words by willow defebaugh
In the era of information overload, what can we learn from owls about filtering knowledge in favor of wisdom?
“We are drowning in information, while starving for wisdom.”
In Greek mythology, Athena is often depicted with an owl perched on her shoulder. It’s said that her feathered familiar would tell her truths about the world, aiding her in her role as the goddess of wisdom. To this day, we associate these birds with knowledge; we even refer to a group of owls as a parliament, what is meant to be a convening of intelligent minds. I wonder what words of wisdom they might whisper in our own ears, about this age in which we all know too much?
Owls belong to a group of birds called Strigiformes. The 250 species known to exist can be found all across the globe in just about every ecosystem—from the desert owl to the great horned owls that inhabit coniferous forests to the snowy owls of the arctic tundras. The smallest, the elf owl, is only about half a foot tall; by contrast, the great gray owl can grow close to three feet. Beyond their signature sharp claws and hooked beaks, all owls share a keen sense of perception.
Across the ages, owls have been believed to be prescient—able to foretell the future. While we may never be able to verify that credulous belief, we do know they have expert vision. Their sense of sight is two to three times better than humans, and while their heads may be only a fraction of the size of our own, their eyes can be as large. Perhaps stranger still, rather than spheres, their eyes are long and tube-like in shape. As such, they are unable to move their eyes in their sockets, but instead possess the ability to rotate their necks 270 degrees around and 90 up.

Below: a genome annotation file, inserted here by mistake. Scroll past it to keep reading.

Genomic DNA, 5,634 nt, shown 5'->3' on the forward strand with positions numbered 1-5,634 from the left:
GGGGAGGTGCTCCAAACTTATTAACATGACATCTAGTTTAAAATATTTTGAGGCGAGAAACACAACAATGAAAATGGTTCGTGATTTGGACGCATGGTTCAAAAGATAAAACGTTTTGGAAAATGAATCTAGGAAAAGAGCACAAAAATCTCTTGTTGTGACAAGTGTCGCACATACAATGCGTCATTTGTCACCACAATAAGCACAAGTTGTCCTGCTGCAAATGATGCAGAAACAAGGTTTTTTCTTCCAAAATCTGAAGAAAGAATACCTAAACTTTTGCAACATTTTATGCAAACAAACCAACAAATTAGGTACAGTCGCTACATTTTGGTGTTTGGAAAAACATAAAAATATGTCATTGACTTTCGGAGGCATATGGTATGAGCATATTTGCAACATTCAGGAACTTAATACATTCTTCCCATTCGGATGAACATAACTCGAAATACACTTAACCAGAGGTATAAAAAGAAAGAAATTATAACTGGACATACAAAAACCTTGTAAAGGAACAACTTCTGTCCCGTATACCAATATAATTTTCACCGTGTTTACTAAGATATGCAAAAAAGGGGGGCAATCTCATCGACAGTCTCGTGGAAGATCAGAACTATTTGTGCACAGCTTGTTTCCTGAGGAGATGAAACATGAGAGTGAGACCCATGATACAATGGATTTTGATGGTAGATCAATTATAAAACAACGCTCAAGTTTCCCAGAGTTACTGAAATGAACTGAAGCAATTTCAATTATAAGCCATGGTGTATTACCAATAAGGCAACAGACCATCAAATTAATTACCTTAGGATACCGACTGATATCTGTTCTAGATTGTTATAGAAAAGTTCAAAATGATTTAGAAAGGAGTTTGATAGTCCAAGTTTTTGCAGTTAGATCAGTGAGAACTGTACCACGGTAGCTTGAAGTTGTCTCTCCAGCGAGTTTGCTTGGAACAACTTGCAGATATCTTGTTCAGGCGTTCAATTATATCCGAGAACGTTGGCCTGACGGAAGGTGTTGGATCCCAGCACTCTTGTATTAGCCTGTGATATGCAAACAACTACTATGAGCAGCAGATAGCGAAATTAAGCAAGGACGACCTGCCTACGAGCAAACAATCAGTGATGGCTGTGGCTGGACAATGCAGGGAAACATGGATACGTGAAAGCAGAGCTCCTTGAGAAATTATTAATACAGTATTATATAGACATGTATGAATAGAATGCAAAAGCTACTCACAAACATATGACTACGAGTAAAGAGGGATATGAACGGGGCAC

Owls know that there are other ways of looking at the world. If you’ve ever spotted one at night, you might have seen their eyes glowing eerily. The haunting, orange-red hue these nocturnal creatures exhibit is thanks to a phenomenon called eyeshine. An additional layer of tissue behind their retinas reflects visible light, giving them the ability to see exceptionally well in the dark—an invaluable tool, when the majority of your time is spent shrouded in shadow.
It’s not just their unusual sight that allows owls to expertly perceive their surroundings; they also have a sharp sense of hearing. Most species have asymmetrical ears able to pick up on a wide range of sounds in as fast as 3/100,000ths of a second. And then there’s the way they move through the world: thanks to having both a wide wingspan and soft feather tips over stiff ones, owls are able to soar and swoop with silent grace. This makes them expert hunters, able to surprise prey including rodents, insects, fish, and even other owls, foxes, and small deer.
Lately, I have been feeling as if we humans have developed too keen of a perception of the world—not just immediately around us, but all over. Thanks to social media and the 24-hour news cycle, we are aware of just about everything that unfolds on this planet. And while knowledge can empower and equip us with the ability to act, it can also be debilitating. It’s important we stay informed—and that we also have boundaries, so we aren’t constantly assaulted by information. I’m not sure we’re meant to know everything all the time.
Owls may be emissaries of both knowledge and wisdom, but it’s imperative that we distinguish the two. On its own, knowledge is little more than awareness: an accumulation of information. It’s only with perspective that knowledge becomes wisdom. We must be willing to step back, rise above, and see from different vantage points. Social media, the news, and even the stories we tell ourselves capture a grim picture of the world, but it’s not the whole picture. And despite our superstitions, the future can’t be seen—though we can change our outlook on it.